Jamaica Inn (1939)


In Cornwall, England, during the first half of the 19th century, a young Irish woman, Mary (Maureen O’Hara, The Black Swan), slowly realizes that her aunt’s husband (Leslie Banks, The Man Who Knew Too Much) is behind a series of mysterious shipwrecks. Mary requests the help of the local Squire, Humphrey Pengallan (Charles Laughton, Mutiny of the Bounty), unaware that the urbane and well-respected Pengallan is involved in her uncle’s criminal activities.

Reaction & Thoughts:

“We got away from Jamaica inn last night… I think it’s nothing better than a den of smugglers!”

Jamaica Inn is considered lesser Alfred Hitchcock. The film’s biggest critic was The Master of Suspense himself. He didn’t enjoy making the film and didn’t think the movie was entirely successful. Audiences, however, disagreed with the filmmaker — Jamaica Inn was one of Hitchcock’s biggest moneymakers.

Jamaica Inn is an adaptation of British author Daphne du Maurier’s well-regarded 1936 novel of the same name. Hitchcock had already signed the contract that brought him to Hollywood and was already packing when he suddenly realized that he had enough time to make one more film before leaving for America. A screenplay was quickly prepared and the director agreed to make the film only to regret his decision years later.

Actor Charles Laughton was Hitchcock’s main source of irritation. Because Laughton was one of the producers, Hitchcock felt a bit powerless. According to Patrick McGilligan’s book Alfred Hitchcock: A Life in Darkness and Light, Laughton pulled rank and enlarged his role against Hitchcock’s wishes. Laughton also changed his character from a clergyman to a foppish Squire, an idea first proposed by co-producer Erich Pommer. Although Hitchcock was friends with Laughton, all these changes irritated him.

Notwithstanding Laughton’s behavior, the actor manages to deliver a delightfully eccentric performance. While he is indeed shamelessly hammy, I thought it worked within the context of the movie. The colorful cast includes Robert Newton (Oliver Twist) as a shady character. Maureen O’Hara is excellent as Mary. O’Hara is only a teenager, but she holds her own against Laughton, Newton, and the rest of the cast.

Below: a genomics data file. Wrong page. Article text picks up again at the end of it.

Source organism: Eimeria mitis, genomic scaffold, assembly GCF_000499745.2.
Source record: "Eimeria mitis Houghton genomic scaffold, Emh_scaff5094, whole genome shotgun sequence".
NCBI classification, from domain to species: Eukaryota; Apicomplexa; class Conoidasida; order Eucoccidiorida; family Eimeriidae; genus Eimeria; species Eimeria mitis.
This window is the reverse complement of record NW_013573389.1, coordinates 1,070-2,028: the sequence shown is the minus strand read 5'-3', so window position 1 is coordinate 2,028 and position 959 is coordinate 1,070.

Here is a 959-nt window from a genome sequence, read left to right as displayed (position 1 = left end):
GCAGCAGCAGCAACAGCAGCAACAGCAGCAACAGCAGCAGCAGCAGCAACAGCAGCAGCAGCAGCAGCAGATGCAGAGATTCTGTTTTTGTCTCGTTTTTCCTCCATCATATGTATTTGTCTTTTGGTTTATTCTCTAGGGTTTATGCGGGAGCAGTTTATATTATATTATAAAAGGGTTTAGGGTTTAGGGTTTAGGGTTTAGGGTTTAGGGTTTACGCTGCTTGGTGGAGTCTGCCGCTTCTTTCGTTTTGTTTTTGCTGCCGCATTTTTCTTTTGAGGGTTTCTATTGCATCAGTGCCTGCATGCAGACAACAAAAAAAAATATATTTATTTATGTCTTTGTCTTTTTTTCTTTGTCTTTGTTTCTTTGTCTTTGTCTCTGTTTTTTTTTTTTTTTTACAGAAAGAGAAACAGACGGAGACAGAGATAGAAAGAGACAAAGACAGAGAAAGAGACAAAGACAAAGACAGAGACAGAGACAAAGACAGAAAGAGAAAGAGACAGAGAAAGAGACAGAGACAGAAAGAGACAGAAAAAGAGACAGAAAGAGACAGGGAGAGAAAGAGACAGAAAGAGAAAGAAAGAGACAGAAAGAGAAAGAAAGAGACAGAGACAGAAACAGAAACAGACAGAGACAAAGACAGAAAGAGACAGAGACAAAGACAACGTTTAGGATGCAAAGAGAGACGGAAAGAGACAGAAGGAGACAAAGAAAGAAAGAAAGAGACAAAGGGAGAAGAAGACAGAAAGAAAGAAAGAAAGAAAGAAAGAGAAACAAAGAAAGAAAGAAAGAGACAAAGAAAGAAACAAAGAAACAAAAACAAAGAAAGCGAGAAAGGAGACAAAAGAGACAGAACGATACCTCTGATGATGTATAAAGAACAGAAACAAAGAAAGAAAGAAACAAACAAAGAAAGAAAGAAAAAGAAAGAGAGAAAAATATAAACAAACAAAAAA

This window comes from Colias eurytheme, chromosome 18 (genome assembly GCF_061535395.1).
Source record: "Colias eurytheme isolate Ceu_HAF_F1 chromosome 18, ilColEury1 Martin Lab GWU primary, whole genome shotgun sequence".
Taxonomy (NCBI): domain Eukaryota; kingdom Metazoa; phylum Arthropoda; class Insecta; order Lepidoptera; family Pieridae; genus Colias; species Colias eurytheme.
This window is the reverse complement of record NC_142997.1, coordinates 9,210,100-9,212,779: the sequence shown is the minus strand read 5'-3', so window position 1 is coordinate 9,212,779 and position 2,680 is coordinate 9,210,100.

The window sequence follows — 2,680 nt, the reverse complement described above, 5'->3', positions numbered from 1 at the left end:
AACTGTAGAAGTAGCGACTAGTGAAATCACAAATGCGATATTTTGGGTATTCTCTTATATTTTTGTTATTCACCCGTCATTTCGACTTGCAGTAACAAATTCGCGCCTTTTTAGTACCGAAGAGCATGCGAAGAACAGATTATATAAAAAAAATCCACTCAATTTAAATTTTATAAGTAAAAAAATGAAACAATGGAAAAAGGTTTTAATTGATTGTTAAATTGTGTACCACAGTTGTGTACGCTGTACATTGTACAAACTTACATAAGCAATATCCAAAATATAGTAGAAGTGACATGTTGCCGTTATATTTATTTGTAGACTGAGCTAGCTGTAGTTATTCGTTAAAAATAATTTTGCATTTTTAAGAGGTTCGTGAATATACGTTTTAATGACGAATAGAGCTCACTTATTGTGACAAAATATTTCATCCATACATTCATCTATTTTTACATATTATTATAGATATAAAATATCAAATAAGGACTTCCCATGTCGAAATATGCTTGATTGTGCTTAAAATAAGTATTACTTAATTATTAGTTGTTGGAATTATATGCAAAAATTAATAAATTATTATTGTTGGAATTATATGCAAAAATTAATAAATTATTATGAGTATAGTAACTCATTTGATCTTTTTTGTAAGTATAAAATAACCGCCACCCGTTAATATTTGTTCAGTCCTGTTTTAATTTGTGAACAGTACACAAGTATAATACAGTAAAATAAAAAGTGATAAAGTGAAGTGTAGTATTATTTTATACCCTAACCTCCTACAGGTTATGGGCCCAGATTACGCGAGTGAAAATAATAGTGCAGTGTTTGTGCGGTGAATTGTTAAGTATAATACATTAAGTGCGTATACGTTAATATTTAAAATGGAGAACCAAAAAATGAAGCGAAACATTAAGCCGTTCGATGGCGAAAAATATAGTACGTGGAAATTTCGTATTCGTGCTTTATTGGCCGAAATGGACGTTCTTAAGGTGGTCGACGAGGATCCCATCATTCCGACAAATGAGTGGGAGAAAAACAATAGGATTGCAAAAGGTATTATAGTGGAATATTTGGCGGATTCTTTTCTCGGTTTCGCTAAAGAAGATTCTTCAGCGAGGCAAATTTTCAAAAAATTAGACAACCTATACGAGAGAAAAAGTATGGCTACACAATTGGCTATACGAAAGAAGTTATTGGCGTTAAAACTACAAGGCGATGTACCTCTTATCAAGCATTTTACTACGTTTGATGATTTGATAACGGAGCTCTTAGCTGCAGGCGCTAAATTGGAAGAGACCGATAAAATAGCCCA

Aside from the excellent performances, Jamaica Inn offers many scintillating trinkets. Although Hitchcock dismissed the film as “an absurd thing to undertake,” I found Jamaica Inn fascinatingly Hitchcockian. As expected, the director enhances the narrative by placing contrasting ideas next to each other. Jamaica Inn is a great example of Hitchcock’s belief that “opposites create interesting sparks.”

Novelist du Maurier was responsible for the story, but Hitchcock took the author’s premise and accentuated the things that interested him the most. For example, Hitchcock does a great job suggesting that the film’s two main locations — Squire’s opulent mansion and the rundown tavern — are two sides of the same coin.

Jamaica Inn also deals with more than a few Hitchcock phobias. The distrust of government officials, the idea that things aren’t always what they seem, people pretending to be what they are not, different types of unhealthy obsessions, etc., all recurring motifs and symbols that pop up in Hitchcock’s films.

Conclusions & Final Thoughts:

Jamaica Inn is extremely well-done, entertaining, and even interesting. The film has this ebullient pace that makes time fly by. Jamaica Inn moves swiftly from scene to scene — the action never stops. Hitchcock always said that he never quite understood period pieces, but this film is evidence that he did know a thing or two about how to generate excitement in a costume movie. I think Jamaica Inn is one of the master’s most underrated movies. B&W, 108 minutes, Not Rated.

11 responses to “Jamaica Inn (1939)

  1. I loved reading your thoughts about ‘Jamaica Inn’ which is definitely one of Hitch’s most underrated films. It’s actually surprising to hear that it fared so well at the time because it’s not very talked about today. I remember thinking that it was Laughton’s film and to be honest, Maureen O’Hara talked more about him in her autobiography than Hitch. I love that book on Hitch as it’s very informative. Now you’ve sparked my interest to see how Laughton and Hitchcock got along on the set of ‘The Paradine Case’. 😊

    Liked by 1 person

  2. Pingback: The Third Annual Alfred Hitchcock Blogathon Arrives – Maddy Loves Her Classic Films·

  3. Oops, it looks like you liked this one more than I did. I’ve only seen it once, though, so maybe it needs a second chance. It just didn’t seem very Hitchcock-like to me (and I know, you feel just the opposite). And I agree with Erica: that Hitchcock book you mentioned is a good one!

    Liked by 1 person

  4. As a huge fan of the novel, I’m afraid that I am not a fan of this film. No screen adaptation of this has managed to capture the mood, the characters etc as they are on the page in my view. I think if I hadn’t read the book before seeing this one, then I might have enjoyed this film a bit more though.

    Liked by 1 person

      • I have seen that and felt the same way, although it comes closer to the book than anything else. I guess that is the problem with loving a book so much, you have your own views on what characters,scenes etc should be like.

        Liked by 1 person

        • I sympathize. The Island of Doctor Moreau is one of my favorite books, and I feel no adaptation has done justice to the book. The 1933 version, Island of Lost Souls, is very good, but still falls short of its potential.


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